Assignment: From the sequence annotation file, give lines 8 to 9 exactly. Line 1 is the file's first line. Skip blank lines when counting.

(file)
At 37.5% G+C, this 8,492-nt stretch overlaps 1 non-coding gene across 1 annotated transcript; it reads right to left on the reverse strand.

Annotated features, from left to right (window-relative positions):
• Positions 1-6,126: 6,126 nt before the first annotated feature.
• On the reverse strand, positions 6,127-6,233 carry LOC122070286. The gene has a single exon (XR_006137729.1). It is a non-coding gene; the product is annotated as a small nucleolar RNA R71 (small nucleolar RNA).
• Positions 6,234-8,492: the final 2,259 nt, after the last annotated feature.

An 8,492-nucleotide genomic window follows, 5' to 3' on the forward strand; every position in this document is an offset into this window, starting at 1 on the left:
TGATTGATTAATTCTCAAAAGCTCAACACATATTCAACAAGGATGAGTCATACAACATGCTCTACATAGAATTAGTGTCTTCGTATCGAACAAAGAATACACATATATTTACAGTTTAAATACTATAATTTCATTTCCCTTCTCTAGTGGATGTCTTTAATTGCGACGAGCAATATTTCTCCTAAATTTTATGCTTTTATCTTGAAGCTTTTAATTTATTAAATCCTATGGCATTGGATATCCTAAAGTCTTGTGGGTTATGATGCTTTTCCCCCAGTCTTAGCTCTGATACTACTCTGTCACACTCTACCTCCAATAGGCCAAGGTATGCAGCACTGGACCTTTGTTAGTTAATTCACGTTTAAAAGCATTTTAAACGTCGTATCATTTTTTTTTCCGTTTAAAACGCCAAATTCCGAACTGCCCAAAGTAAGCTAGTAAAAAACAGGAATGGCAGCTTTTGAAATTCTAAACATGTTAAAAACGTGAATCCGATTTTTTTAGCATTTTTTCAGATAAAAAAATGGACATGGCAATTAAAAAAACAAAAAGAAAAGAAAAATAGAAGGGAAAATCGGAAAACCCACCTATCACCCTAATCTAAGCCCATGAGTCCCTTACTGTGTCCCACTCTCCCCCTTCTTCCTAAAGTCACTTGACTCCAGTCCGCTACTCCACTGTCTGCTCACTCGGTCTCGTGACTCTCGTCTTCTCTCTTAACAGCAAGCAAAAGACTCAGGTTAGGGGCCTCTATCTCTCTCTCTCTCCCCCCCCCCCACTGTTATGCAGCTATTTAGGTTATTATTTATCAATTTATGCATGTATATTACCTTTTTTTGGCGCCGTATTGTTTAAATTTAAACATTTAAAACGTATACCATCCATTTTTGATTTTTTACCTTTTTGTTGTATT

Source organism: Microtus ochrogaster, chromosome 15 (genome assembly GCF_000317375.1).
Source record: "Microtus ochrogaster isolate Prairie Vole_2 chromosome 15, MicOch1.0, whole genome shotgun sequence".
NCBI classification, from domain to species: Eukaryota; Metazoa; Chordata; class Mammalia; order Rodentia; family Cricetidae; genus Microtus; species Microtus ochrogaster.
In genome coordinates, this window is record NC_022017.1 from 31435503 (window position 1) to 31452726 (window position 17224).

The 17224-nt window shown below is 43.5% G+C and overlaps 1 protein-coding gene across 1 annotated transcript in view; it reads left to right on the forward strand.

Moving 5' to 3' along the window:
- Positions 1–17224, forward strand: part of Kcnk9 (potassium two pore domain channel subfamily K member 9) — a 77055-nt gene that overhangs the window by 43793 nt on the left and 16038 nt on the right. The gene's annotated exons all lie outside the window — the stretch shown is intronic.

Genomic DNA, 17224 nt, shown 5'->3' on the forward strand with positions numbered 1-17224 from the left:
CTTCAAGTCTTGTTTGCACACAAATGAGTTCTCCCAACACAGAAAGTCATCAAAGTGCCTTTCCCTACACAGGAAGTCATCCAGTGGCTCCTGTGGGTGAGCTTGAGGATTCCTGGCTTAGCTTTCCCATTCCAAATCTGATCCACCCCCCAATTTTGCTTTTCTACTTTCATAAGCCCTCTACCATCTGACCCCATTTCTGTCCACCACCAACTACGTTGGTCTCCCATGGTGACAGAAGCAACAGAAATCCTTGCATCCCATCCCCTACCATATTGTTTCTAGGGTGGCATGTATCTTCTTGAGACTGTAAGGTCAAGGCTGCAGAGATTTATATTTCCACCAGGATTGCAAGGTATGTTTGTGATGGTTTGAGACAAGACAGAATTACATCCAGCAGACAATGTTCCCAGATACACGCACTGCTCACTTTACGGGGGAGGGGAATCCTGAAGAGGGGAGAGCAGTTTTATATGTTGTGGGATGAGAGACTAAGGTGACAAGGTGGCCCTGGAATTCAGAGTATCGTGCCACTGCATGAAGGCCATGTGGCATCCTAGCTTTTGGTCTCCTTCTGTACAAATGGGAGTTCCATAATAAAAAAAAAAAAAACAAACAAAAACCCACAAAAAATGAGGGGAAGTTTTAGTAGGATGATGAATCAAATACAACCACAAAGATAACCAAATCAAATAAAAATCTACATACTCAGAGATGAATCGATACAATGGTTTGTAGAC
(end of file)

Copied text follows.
Source organism: Microtus ochrogaster, chromosome 15 (genome assembly GCF_000317375.1).
Source record: "Microtus ochrogaster isolate Prairie Vole_2 chromosome 15, MicOch1.0, whole genome shotgun sequence".